Indonesia Expat

Local Comedians

Miund expects to be heckled. She’s used to it. As one of Indonesia’s up-and-coming stand-up comedians, she has to be. It’s only when she’s not being pestered by the audience, when they’re so engrossed in her bit they fall silent, that she gets nervous. See Miund, a radio personality whose morning show runs from 6 to 10 a.m. Monday through Friday on 97.5 Motion Radio, is used to having her co-host Ari Dagienkz take shots at her all day. She needs the peanut gallery more than they need her.

“When it comes to stand-up comedy and being heckled I feel like I have an advantage,” says Miund, “Ari heckles me every day. I have to be able to respond accordingly. We’re live on air so you have to be able to think fast and you can’t let it get it you.” Miund, who considers herself a radio personality first and a stand-up comedian second, broke onto the stand-up comedy scene last year when Ernest Prakasa and Pandji Pradiwaksono used Twitter to create a now-thriving stand-up comedy scene that spread quickly from clubs in Kemang, Bekasi and Semanggi to Yogykarta, Balikpapan and beyond.

“Ernest and Pandji invited comedians and gathered the crowds creating this aura in the clubs that helped it spread nationwide,” says Miund. “The clubs and Kompas TV’s Stand Up Comedy Indonesia made it grow like a virus, citywide and then nationwide. It’s everywhere and it’s a positive vibe. The older comedians who are famous for their skit comedy are trying their hand at it and the transition is working out well for some of them.”

Stand Up Comedy Indonesia is now holding auditions for its second season and although Miund has no inclination to audition, she’s still looking to try out her material at any club that will have her. “I keep asking organizers and clubs to have open mics on Saturday or Sunday. I have to be at work at 6am on weekdays. I’d do more shows but I have a real job too. I have to get up and go to work every morning.”

One comedy event Miund did manage to fit into her schedule was last February’s Koper Stand Up Comedy, a powerhouse of eight acts organized by Butet Kertaradjasa and staged at Taman Ismail Marzuki for two nights. “Sakdiyah and I were the two female acts. Sakdiyah is from Yogyakarta. She wears a jilbab. I think she has a PhD. I think she wrote her thesis on comedy. She quit midway during season one of Stand-Up Comedy Indonesia but she made her way back into comedy and we performed at Koper. It was six guys and two girls.”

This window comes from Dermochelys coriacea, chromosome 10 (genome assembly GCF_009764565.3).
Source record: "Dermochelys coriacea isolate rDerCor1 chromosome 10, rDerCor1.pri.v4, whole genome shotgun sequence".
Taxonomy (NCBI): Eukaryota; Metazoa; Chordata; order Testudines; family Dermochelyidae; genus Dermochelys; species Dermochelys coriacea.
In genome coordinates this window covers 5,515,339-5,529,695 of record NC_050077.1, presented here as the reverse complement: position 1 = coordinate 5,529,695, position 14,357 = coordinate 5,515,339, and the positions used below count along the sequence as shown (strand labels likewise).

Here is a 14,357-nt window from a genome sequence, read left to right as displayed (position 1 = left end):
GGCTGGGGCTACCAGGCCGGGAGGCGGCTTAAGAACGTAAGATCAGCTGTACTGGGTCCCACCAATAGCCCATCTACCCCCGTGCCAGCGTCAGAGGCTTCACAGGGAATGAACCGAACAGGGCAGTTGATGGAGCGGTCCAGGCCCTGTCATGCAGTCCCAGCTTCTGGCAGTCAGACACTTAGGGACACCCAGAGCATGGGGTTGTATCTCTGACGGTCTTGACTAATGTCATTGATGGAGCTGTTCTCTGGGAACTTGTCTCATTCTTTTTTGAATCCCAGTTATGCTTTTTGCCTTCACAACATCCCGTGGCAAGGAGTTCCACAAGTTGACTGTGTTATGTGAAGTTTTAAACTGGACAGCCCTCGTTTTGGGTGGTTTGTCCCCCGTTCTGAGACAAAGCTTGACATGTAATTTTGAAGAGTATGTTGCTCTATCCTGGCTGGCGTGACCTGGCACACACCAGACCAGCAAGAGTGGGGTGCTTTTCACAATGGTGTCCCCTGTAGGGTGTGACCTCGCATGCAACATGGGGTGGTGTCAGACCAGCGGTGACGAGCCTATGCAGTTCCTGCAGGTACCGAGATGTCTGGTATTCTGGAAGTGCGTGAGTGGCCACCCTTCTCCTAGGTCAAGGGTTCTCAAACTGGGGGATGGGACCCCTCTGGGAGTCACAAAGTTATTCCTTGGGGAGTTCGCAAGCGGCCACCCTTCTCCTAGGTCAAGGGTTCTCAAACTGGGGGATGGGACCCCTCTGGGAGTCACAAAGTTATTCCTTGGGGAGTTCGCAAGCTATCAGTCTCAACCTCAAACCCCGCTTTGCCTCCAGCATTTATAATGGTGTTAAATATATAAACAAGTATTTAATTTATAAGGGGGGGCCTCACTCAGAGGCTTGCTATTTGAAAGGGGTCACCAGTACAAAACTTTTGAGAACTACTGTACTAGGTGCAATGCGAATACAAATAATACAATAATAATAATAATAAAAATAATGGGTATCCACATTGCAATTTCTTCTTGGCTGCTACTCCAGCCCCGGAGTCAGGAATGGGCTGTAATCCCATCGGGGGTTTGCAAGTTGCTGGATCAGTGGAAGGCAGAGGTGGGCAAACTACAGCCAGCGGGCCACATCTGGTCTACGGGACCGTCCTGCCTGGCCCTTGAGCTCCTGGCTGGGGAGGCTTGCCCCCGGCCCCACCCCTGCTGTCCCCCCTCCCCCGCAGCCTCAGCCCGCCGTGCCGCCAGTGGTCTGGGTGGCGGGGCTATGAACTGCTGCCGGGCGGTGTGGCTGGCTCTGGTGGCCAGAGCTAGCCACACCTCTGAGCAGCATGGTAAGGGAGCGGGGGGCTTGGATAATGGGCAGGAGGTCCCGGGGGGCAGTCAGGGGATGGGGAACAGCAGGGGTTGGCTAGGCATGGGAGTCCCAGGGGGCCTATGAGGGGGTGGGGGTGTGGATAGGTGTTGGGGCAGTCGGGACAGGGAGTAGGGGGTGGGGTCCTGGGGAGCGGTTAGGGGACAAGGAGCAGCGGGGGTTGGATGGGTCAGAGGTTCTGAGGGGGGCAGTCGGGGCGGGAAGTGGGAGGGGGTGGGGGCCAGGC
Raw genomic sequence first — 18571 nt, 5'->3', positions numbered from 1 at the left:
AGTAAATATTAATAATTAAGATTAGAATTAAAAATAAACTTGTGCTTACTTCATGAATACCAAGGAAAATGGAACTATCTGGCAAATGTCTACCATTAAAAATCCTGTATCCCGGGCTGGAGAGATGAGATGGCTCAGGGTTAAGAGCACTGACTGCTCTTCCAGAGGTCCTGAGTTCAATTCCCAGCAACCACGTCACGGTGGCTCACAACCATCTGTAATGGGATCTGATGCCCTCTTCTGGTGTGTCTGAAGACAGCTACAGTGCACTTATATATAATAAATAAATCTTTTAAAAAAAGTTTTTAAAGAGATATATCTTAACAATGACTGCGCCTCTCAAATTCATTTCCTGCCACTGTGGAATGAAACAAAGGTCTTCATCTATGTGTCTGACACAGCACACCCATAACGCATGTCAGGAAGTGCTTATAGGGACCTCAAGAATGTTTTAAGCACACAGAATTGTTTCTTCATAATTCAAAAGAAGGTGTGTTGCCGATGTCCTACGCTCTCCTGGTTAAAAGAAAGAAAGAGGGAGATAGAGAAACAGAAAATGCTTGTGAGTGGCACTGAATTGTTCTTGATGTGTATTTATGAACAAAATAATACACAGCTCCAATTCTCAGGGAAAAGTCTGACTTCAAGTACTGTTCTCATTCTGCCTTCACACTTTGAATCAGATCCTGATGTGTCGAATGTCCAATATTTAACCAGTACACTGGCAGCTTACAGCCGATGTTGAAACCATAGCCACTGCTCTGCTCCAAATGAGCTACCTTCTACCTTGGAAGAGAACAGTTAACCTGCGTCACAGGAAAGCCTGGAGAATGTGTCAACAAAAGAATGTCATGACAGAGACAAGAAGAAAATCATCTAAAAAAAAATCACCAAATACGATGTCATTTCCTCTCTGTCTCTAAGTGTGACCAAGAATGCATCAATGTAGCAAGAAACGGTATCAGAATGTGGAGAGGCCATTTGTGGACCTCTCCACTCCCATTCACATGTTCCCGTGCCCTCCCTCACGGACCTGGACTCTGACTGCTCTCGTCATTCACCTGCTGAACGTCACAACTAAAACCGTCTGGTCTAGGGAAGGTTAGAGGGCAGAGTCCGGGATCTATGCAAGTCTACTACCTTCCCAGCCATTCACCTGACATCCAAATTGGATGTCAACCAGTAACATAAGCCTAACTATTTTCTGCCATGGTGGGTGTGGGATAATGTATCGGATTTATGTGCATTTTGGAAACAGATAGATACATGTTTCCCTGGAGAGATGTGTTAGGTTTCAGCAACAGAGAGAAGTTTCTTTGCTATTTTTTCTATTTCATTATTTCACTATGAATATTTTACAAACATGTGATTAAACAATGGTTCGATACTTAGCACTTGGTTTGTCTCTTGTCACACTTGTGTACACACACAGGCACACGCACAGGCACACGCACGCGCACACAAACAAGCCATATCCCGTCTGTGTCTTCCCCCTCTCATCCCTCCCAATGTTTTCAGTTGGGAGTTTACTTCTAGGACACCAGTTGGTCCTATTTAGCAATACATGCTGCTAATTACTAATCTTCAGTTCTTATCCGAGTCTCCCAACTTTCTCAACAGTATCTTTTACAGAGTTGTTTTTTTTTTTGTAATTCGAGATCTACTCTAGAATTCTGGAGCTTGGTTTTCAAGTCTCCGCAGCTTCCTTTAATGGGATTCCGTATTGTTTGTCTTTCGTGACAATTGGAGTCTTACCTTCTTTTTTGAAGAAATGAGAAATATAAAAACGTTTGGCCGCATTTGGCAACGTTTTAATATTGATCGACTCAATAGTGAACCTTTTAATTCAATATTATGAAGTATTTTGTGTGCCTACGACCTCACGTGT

But being a girl has never really mattered to Miund. She doesn’t see herself as a female comedian. She’s a female, yes. And she’s a comedian, yes. But not a female comedian.

“I use the standard formula. It’s best to laugh at yourself. I talk about women because I know what a pain we can be. It’s funny, women think I am defending them, but it’s the opposite. I’m being cynical and pointing things out. That’s why it’s funny. That’s why both men and women can laugh.”

And while Miund says that Indonesian stand up has come a long way it still has a long way to go. “People here in Indonesia say they can take jokes about religion or race but the truth is they can’t.” Most writers abide by the mantra, “Write what you know, cook what you can’t burn” Miund likes to stick to the same philosophy when she’s onstage.

“I’m a woman. I’m a Christian,” says Miund, who grew up listening to comedy albums from the likes of Bill Cosby, Weird Al Yankovic and Judy Tenuta.  “I don’t know a lot about religion so I don’t talk about it. But I know what it’s like to be a woman and I know what it’s like to be in a relationship so I talk about that.”

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